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Dragy

Legend
Torso orientation and arm position on any good serve is mostly this approaching contact:

The difference is determined by “throw” direction:
- Higher than a pitch for all tennis serves, varying from like 60 deg up for power slice serves to closer to 80 for kick serves;
- Diagonal to intended target for the ball, varying from barely across for flat serve to 45 (?) deg for kick or spinny slice.

There are minor adjustments applied for different serves, but other from that it’s basically a throw-like orientation according to swing direction.
 

Dragy

Legend
Does that pitcher have the Gulbis or Federer orientation?
If you ask - none of them. His throw is more or less horizontal. Gulbis and Federer “throws” are both upward, though at different angles/directions. Their torso orientation is corresponding their “throw” direction. Try to wrap your mind around this.
 

Chas Tennis

G.O.A.T.
My opinion is that it’s not that useful to worry about what angle my torso is in. I just try to make the racquet move in the path I want, and the torso usually does what it needs to (at least it used to until my back started to get stiffer).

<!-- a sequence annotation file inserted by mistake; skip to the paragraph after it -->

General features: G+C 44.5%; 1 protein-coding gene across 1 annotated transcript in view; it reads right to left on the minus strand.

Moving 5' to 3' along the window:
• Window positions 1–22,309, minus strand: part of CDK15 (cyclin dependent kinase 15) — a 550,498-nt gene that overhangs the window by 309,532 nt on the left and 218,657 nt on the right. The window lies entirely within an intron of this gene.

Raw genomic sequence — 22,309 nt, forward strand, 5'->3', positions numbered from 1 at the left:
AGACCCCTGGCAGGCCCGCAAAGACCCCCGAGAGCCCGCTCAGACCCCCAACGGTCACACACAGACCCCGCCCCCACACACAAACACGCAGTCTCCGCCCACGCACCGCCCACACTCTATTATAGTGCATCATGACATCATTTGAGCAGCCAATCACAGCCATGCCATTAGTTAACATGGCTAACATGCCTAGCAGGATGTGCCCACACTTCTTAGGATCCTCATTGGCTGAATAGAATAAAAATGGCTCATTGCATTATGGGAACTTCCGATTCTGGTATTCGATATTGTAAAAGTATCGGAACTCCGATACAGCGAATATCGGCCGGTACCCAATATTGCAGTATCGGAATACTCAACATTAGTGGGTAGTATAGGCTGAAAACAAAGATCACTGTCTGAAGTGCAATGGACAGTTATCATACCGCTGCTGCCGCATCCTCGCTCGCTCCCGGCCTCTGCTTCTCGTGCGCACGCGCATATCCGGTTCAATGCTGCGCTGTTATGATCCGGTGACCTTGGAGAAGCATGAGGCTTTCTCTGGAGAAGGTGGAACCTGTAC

How do you know "the path I want"?

It is useful for those that want feedback on what they are doing. Once an established technique is in use the pro players will usually all go to similar positions vs time with interesting variations to be discovered. I only intend to observe ATP and WTA players with stronger strokes. I'm still seeing new stuff as in this thread.

When forum posters ask to have stroke videos analyzed, there is almost always a list of differences between their positions vs time and the pros. They can consider the list and decide what to do. A few posters look close to the pro techniques and need better videos and direct comparisons to try and see more detailed differences.